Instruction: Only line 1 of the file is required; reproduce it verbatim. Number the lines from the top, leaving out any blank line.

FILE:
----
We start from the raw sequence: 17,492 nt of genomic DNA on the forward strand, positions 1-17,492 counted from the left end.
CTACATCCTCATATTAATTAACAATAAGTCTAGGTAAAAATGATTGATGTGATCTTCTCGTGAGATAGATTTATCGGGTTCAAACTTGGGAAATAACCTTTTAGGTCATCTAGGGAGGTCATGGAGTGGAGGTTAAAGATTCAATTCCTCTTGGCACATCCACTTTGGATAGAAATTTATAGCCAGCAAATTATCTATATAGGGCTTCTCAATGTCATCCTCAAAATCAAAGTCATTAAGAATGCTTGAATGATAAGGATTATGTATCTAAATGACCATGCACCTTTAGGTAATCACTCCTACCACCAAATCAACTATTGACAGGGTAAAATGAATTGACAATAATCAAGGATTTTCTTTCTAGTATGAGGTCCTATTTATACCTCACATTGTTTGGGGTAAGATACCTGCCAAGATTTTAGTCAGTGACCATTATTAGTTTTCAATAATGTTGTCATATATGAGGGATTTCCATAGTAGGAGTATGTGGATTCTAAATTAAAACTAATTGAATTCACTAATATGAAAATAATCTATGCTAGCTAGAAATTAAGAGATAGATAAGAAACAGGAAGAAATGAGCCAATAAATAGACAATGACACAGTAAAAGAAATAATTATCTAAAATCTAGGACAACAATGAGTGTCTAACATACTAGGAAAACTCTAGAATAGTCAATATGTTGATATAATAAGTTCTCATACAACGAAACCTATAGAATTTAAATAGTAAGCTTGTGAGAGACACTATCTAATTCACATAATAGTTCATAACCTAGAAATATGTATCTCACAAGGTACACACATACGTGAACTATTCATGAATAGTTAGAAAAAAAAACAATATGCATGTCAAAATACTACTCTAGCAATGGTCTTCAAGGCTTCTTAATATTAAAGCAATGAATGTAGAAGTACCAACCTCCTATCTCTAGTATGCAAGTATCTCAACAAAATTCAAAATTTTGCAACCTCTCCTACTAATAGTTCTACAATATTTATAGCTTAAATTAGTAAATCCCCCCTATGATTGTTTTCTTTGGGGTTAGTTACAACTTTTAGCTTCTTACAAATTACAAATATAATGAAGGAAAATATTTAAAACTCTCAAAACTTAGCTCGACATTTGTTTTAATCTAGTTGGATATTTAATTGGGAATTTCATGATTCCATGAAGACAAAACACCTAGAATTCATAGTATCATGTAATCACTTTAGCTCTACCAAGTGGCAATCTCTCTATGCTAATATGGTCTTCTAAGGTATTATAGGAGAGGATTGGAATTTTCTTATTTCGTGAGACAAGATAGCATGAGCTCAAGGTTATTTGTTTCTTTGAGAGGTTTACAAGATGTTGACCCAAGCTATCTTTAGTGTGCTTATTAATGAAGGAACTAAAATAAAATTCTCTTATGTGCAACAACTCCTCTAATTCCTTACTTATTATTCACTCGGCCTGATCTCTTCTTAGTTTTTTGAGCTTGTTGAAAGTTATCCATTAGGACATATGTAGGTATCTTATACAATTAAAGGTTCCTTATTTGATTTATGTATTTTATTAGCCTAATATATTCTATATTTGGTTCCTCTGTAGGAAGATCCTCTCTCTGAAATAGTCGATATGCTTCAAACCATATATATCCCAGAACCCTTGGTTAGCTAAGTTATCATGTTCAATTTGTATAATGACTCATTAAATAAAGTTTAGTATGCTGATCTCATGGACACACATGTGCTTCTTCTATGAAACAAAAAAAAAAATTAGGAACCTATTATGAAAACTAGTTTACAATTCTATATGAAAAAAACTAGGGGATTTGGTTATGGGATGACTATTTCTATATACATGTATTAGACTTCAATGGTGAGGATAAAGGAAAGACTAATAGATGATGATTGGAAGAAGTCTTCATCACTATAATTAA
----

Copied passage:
We start from the raw sequence: 17,492 nt of genomic DNA on the forward strand, positions 1-17,492 counted from the left end.